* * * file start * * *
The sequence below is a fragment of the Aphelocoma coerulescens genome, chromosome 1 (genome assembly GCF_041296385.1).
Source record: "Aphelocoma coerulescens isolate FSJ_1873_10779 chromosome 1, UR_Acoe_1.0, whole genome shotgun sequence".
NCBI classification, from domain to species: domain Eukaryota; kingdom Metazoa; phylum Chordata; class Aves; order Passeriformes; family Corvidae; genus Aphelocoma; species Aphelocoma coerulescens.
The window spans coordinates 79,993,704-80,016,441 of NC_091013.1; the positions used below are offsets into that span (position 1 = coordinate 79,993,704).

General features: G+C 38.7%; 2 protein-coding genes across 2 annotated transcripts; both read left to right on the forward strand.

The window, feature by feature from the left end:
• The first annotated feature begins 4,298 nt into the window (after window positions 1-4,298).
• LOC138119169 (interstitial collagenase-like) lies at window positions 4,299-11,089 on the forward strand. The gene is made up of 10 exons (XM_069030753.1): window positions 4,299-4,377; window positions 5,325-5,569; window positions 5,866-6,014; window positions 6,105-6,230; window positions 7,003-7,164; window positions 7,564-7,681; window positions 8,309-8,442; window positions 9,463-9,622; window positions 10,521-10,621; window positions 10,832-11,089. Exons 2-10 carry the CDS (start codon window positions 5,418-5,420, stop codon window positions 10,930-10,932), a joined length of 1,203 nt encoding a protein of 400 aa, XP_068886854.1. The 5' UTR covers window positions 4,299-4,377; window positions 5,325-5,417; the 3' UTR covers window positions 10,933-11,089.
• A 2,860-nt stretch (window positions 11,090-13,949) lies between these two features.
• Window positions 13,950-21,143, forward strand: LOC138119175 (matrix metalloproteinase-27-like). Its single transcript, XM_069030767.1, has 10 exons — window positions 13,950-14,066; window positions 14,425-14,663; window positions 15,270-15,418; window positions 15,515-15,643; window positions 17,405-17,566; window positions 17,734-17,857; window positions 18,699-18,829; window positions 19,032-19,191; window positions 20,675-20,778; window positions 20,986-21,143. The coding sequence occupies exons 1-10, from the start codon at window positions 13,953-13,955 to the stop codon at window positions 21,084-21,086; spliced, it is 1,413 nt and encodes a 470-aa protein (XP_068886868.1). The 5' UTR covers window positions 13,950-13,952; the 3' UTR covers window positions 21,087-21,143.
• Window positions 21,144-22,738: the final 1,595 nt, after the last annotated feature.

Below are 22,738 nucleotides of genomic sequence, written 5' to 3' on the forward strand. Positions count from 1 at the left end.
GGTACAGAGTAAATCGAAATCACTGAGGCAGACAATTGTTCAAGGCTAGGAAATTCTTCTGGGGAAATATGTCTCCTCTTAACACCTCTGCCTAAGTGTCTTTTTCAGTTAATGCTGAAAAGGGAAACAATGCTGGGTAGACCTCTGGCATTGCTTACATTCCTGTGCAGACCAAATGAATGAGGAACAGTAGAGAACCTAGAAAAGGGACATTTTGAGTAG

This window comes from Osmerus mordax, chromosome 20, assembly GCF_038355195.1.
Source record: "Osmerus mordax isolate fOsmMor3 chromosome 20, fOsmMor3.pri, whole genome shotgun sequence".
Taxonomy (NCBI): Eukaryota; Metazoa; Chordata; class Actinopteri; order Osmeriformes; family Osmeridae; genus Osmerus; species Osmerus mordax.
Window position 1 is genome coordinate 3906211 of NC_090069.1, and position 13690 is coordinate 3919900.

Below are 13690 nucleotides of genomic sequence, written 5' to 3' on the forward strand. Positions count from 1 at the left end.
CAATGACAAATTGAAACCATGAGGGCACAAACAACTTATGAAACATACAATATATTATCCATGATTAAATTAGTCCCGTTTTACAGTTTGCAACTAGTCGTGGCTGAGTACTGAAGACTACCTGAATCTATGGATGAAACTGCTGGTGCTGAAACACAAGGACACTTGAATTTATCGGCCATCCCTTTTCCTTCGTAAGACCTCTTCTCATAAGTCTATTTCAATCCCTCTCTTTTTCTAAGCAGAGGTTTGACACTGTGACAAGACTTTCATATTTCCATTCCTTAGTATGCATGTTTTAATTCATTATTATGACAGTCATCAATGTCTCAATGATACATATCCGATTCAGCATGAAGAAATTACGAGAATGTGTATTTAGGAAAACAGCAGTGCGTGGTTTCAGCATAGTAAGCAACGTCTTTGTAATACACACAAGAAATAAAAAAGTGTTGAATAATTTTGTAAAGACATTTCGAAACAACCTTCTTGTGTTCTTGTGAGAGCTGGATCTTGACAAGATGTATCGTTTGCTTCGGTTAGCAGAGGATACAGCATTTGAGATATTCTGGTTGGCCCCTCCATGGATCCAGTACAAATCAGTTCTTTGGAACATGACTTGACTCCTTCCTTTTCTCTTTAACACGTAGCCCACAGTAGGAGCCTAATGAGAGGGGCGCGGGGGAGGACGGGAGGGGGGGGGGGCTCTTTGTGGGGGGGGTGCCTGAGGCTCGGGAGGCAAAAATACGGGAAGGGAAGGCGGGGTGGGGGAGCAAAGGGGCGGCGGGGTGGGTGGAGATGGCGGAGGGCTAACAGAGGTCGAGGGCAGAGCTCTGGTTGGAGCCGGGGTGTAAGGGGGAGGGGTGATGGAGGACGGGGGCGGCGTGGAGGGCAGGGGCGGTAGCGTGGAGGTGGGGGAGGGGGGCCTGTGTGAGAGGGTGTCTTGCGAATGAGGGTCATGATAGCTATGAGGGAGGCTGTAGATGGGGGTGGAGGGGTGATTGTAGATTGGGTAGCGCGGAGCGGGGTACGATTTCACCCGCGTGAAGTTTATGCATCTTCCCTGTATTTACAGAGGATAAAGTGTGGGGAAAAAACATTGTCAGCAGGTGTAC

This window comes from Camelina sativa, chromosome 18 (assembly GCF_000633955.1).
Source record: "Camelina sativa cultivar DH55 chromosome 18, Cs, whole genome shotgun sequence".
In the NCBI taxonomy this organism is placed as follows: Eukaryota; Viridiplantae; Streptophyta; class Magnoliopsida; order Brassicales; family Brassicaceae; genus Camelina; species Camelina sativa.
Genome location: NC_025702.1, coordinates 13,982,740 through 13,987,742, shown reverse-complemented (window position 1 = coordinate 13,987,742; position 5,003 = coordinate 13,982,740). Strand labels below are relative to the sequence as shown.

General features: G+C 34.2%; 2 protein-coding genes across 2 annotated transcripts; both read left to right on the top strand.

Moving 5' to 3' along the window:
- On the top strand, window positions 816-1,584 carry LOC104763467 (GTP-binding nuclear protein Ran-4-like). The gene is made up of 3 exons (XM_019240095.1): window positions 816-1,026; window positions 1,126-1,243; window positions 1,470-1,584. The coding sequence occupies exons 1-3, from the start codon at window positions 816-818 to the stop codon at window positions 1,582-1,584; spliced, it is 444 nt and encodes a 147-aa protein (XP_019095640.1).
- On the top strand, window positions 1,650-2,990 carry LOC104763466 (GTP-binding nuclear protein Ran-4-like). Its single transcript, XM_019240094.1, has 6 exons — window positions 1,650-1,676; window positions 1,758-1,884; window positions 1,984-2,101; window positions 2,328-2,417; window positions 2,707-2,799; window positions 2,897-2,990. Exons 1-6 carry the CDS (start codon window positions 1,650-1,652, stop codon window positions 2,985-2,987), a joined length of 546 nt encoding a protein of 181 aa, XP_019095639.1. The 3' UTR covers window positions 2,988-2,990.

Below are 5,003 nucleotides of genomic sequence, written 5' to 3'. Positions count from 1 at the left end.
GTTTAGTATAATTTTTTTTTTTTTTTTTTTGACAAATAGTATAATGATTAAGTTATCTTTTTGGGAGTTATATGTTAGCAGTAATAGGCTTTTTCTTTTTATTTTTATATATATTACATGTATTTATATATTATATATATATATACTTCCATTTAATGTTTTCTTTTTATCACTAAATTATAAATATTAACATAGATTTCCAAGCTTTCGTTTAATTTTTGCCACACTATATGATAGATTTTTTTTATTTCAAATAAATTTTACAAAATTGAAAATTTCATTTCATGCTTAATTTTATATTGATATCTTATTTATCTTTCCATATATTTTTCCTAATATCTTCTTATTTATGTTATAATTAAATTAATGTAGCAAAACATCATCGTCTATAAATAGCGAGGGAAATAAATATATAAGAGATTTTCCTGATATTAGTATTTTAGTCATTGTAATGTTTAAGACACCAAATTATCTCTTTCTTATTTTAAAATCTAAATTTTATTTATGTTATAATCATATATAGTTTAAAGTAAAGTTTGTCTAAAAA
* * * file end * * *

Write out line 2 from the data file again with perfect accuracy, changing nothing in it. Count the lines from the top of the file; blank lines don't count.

Source record: "Aphelocoma coerulescens isolate FSJ_1873_10779 chromosome 1, UR_Acoe_1.0, whole genome shotgun sequence".